Turning tree into mulch ends holiday

January 06, 2001|By Rob Kasper

I TRIED to take the Christmas tree down the other night, but couldn't do it. I hauled out the stepladder and placed it next to the tree. I fetched the thick cardboard boxes, the ones that hold ornaments and lights, from the upstairs closet. Then I attempted to rally the troops, to round up a work crew that would take on this unpleasant task. I flopped.

I stood before my family, like a general addressing his soldiers, and tried to spur them into action. My family was less than inspired by my plea. My wife, glancing up from a crossword puzzle, gave me one of those "not now" looks. The elder son did what college kids who are home for the holidays do so well, he disappeared into the night. The younger son, freshly returned to the rigors of high school, complained of heavy homework load, despite the fact that the noise coming from his computer sounded more like something generated by Napster than by English class.

Faced with this reluctant corps, I retreated, vowing to battle the tree another day. Beneath my do-it-now exterior, I too was somewhat unwilling. Putting up the Christmas tree is like getting ready for a gala, it signals good times ahead. But taking the tree down is like cleaning up after a roaring party. It is dreary, unpleasant work, a bummer.

Maybe that is why, when it comes time to take down the decorations, procrastination rules. Baltimore is a town where some folks believe that you don't remove holiday wreaths until they wilt, sometime from the heat of spring sunshine. There must be something in the water that engenders this sentiment. I used to be a fanatic about removing the Christmas decorations; they always came down by New Year's day, sometimes earlier. But after spending over two decades in this area, my attitude toward the decorations is let 'em linger.

For instance, last Monday when mention was first made of taking the tree down, no action was taken. No one unplugged the lights, or took the angel from its perch on the summit, or volunteered to be a "tree lugger," the guy who carries the bristling, wet, sticky pine tree out of the house to its final resting spot.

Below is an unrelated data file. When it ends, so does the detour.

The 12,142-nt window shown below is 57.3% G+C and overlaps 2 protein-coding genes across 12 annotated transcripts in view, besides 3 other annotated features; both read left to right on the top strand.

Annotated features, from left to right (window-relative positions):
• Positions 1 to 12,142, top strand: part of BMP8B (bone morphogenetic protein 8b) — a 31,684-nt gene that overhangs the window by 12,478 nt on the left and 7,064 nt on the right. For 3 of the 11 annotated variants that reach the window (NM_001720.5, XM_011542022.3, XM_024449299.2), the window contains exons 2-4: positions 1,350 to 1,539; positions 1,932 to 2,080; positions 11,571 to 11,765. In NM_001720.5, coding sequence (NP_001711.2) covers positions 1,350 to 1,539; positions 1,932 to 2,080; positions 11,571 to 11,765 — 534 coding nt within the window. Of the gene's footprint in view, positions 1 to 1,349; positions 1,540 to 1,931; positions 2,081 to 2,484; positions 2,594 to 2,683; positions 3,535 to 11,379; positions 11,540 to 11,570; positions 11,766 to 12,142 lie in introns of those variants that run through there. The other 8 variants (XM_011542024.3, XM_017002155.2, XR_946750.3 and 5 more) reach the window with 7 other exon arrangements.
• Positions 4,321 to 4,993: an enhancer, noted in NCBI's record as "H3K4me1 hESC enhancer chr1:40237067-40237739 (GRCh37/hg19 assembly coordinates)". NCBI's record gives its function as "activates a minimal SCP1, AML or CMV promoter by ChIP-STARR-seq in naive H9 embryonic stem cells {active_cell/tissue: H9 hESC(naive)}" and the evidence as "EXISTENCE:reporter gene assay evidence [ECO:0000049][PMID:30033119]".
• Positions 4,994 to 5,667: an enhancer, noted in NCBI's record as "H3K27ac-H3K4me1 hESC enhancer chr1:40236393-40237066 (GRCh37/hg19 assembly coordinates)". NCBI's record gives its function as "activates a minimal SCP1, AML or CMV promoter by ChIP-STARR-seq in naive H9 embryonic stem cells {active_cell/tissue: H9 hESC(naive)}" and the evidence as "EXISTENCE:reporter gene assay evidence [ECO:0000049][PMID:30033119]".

So the tree got a reprieve of several days.

But this weekend Baltimore City's tree chipper, the pulverizer of pines, is scheduled to grind away at the Polytechnic Institute parking lot, 1400 W. Cold Spring Lane, from 10 a.m. to 2 p.m. both days. That will inspire action. (Surrounding suburban communities are also firing up their tree-grinding and curbside pick-up operations this week.)

Hauling the tree to the grinder, and watching it reduced to wood chips is another family tradition. We could just toss the tree in the alley and wait for it to be carried away by the trash crews, but space is tight in the alley. Moreover, I have learned that when a single spent Christmas tree is planted in an alley, the place soon becomes a forest. Put one Christmas tree behind your house, and before you can say "Get that license plate number," groves of dead trees from all over town will join it.

So instead of having a dried-out pine - a reminder of death and a cruel winter - rolling around behind the house, I choose to tie the tree to the top of the car and carry it to the municipal chipper.

Over the years I have followed the chipper around town to its various temporary locations. One year, the kids and I took the tree to Camp Small, a former Union Civil War encampment located near what is now the Jones Falls Expressway and Cold Spring Lane. Another year, we hauled the tree to a parking lot on 33rd Street, across from Memorial Stadium. But for the past few years, the tree has been pulverized at Poly.

Parts of this ritual remain constant. The tree, usually unhappy about leaving the house, takes a swipe at a lamp as it is escorted out of the house. En route to the chipper, the tree tries to escape from the car roof. Always hefty, the tree seems to feel even heavier, when it comes time to carry it from the car to the pile of pines waiting to be fed to the whirling blades.

Fortunately the size of my "tree luggers," my sons, has increased over the years. In the past, I used to be one who had to wrestle the tree into submission. But now I simply supervise my younger, stronger offspring as they carry the yule pine to its demise.

Ashes to ashes dust to dust. Pine needles to mulch. The holidays are over.

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